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ARTICLE ORIGINALLY PUBLISHED APRIL 2016

The Living Wage and the Potential Headaches

The NMW was introduced in 1999 and at that time was £3.60 for an adult aged 22 or over. Subsequently other minimums were introduce for age ranges and apprentices and the Adult Minimum Wage became payable at 21. The 1st April 2016 brought another development—The Living Wage

Firstly let’s clarify the current position:

We have the National Minimum Wage (NMW) for those aged over 21 (but under 25) and its £6.70 (£6.90 from the 1st October).

The rate for the 18 to 20 group is £5.30 rising to £5.50 on 1st October.

For 16/17 the rate is £3.87 rising to ££4.00 on 1st October.

Finally the apprentice rate is currently £3.30 rising to £3.40 also on 1st October.

The position has been further complicated by the new National Living Wage which is for employees aged 25 and over and is £7.20.The fact that it is payable from April whereas other rates change in October just adds to the confusion. Effectively we now have a NMW for apprentices and then 4 separate age categories. There is also a “voluntary” living wage which is £8.25 an hour and a London Living Wage of £9.40 an hour—but both of these are entirely voluntary.

MAJOR PENALTIES

The fines for non payment of the living wage have increased to 200% of the arrears unless paid within 14 days, and a fine of up to £20,000 for each employee underpaid. There is also the threat of being disqualified as a director.

HMRC has a new team policing the Living Wage and hairdressing is one of the targeted sectors (we know a significant proportion of employers already named and shamed come from the hairdressing sector).Nobody should underestimate the negative publicity and damage to a salons’ reputation from an article in the local press that they are not paying their staff the minimum wage. The underpayment can be a penny an hour or a pound an hour.

Some employers might be tempted to look to dismissing staff aged over 25 or making them redundant, but targeting over 25s would break the age discrimination rules.

The Small Print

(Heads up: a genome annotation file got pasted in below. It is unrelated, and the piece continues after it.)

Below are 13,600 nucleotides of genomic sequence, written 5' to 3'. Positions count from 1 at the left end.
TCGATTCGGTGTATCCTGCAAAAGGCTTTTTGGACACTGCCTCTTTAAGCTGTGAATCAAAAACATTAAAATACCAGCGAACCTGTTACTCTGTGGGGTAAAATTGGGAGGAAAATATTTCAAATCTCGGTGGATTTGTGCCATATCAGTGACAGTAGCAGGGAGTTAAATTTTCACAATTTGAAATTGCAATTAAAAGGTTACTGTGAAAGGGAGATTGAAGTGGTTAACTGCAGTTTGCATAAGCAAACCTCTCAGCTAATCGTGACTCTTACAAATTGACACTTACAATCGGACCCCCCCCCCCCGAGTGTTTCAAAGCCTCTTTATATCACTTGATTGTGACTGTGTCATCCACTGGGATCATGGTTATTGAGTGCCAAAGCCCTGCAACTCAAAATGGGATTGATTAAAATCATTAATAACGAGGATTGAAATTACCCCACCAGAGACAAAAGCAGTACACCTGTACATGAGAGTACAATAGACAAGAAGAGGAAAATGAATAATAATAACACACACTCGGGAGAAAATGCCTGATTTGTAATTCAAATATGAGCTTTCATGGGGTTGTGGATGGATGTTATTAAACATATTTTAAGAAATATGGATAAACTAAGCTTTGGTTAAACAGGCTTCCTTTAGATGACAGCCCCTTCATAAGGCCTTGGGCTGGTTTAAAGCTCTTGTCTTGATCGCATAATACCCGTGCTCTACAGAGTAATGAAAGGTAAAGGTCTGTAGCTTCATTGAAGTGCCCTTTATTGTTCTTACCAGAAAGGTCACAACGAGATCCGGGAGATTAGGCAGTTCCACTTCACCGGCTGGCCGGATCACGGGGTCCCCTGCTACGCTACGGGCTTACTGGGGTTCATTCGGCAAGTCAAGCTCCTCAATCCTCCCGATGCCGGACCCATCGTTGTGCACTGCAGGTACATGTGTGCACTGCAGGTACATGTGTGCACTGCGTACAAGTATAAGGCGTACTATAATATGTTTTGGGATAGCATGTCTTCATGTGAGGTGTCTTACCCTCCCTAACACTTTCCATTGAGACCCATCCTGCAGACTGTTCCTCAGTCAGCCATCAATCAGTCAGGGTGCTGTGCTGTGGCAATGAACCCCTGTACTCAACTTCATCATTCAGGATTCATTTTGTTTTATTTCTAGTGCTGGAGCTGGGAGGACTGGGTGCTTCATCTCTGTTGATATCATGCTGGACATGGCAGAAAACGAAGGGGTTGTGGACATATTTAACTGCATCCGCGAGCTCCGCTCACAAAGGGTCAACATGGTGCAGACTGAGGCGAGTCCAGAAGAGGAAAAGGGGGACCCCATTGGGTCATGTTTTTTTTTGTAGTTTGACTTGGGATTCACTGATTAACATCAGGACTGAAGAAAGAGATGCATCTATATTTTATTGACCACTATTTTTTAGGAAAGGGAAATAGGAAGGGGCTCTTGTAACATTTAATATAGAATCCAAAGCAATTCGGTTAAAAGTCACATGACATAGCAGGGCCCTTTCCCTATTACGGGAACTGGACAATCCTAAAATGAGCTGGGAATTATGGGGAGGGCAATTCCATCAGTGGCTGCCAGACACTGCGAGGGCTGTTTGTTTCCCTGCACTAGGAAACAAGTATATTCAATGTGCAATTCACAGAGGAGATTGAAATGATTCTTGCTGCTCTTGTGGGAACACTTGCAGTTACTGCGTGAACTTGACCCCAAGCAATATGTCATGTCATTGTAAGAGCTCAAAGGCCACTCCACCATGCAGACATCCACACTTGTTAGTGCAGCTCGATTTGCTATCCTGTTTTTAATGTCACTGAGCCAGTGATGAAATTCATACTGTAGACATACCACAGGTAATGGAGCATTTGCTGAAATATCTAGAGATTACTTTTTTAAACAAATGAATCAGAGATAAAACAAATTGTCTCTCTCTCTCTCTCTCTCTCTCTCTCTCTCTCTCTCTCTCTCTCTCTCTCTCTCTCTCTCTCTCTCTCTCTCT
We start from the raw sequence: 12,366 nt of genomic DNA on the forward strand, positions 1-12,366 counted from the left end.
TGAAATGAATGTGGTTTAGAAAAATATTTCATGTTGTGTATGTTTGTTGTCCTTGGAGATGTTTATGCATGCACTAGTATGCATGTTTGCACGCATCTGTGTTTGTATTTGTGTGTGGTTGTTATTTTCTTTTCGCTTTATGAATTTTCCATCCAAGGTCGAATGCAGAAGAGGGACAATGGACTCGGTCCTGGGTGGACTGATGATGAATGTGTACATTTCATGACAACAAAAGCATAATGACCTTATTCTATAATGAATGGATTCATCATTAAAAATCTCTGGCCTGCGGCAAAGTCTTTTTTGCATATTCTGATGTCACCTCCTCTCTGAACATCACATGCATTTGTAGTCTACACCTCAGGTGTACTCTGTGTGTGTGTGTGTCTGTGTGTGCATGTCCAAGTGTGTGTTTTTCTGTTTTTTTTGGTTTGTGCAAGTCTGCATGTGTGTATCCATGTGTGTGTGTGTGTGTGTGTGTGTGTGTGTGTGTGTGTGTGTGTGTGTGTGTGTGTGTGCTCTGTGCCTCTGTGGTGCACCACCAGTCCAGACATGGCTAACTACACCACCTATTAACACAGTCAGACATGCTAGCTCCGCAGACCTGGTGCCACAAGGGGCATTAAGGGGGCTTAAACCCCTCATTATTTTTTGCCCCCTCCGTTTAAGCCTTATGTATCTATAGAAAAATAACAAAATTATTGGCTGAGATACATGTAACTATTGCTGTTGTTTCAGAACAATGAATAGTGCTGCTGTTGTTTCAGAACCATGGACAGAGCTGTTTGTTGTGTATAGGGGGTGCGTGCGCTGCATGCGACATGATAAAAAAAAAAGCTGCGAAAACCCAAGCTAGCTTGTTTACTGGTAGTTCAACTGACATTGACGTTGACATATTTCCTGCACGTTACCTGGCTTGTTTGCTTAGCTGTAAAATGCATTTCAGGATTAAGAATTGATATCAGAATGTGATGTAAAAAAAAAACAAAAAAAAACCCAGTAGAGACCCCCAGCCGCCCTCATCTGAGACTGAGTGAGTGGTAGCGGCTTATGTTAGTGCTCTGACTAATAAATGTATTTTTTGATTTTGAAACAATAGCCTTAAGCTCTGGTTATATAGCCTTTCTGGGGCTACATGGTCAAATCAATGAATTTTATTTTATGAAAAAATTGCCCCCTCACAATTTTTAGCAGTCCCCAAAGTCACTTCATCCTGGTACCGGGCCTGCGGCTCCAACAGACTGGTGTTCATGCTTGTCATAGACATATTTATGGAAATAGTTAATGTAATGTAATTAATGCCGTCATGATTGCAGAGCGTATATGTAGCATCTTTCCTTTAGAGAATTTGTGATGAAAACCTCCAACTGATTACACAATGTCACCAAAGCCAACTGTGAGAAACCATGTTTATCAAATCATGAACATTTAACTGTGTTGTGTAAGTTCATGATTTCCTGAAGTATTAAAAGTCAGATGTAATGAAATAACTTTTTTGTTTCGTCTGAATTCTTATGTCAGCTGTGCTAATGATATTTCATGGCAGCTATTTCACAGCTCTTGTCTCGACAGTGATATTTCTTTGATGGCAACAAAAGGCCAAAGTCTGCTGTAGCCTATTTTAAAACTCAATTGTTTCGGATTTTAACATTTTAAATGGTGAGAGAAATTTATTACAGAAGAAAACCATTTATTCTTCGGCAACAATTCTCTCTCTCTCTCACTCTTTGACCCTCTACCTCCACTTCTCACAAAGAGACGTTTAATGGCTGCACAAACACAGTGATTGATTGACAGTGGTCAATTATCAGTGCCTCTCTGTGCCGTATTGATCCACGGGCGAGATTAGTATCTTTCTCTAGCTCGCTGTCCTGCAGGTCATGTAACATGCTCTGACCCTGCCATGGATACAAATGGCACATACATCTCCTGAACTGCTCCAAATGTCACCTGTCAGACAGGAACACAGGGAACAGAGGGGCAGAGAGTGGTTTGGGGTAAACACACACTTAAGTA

It’s important to know what is “pay” and what are the expectations if you were selected for an inspection or an employee reported you to the low pay body.

  • If you require staff to report to work 15 minutes before their start time and they aren’t paid these 15 minutes could mean you aren’t paying enough to meet the NMW or NLW.
  • The rules talk about a pay period which can be weekly, 4 weekly or monthly. Commission earned in period 1 but paid in period 2 can be counted for period one.
  • An annual bonus e.g for attendance can only count for one pay period it can’t be spread over a year.
  • You can’t count tips as contributing to the NMW however they are paid.
  • If you pay a higher rate for weekend or bank holidays then the enhancement doesn’t count for payment of the NMW or NLW.
  • However a deduction for eg meals or payment for products that takes an employee below the NMW is acceptable.
  • Anyone on a registered apprenticeship which has a college study requirement should be paid for the hours which they are studying or attending at college, even if this is an evening class. Hence, if the apprenticeship course require one day attendance at college each week, and the college day last 6 hours, the apprentice should be paid for those 6 hours – although lunch and any other breaks do not have to be paid.

A Minimum Wage Inspection

If you are selected or possibly targeted because of a call from an employee or former employee what can you expect? Typically following a telephone interview there is a request for information. In a recent case my client was given 14 days to supply:

  • copy payslips covering 3 separate months over the previous 6 months
  • individual timesheets or copies of the rota for those months
  • signed copies of the employees contracts
  • the handwritten record of training courses/events attended by workers over the last 3 years. (to demonstrate and check employees were paid for attendance unless it was genuinely voluntary!) A specific question was asked ”do any staff attend unpaid training before or after work or on their days off?”
  • Contact numbers for your workers for them to complete questionnaires

You can appreciate this isn’t a simple process and can be stressful and demanding even if you are convinced you are by the book. If nothing else check your policies and contracts immediately, if staff don’t have contracts or they haven’t been signed and returned, rectify it immediately.



David Wright Personnel

Phone - 01302 563 691

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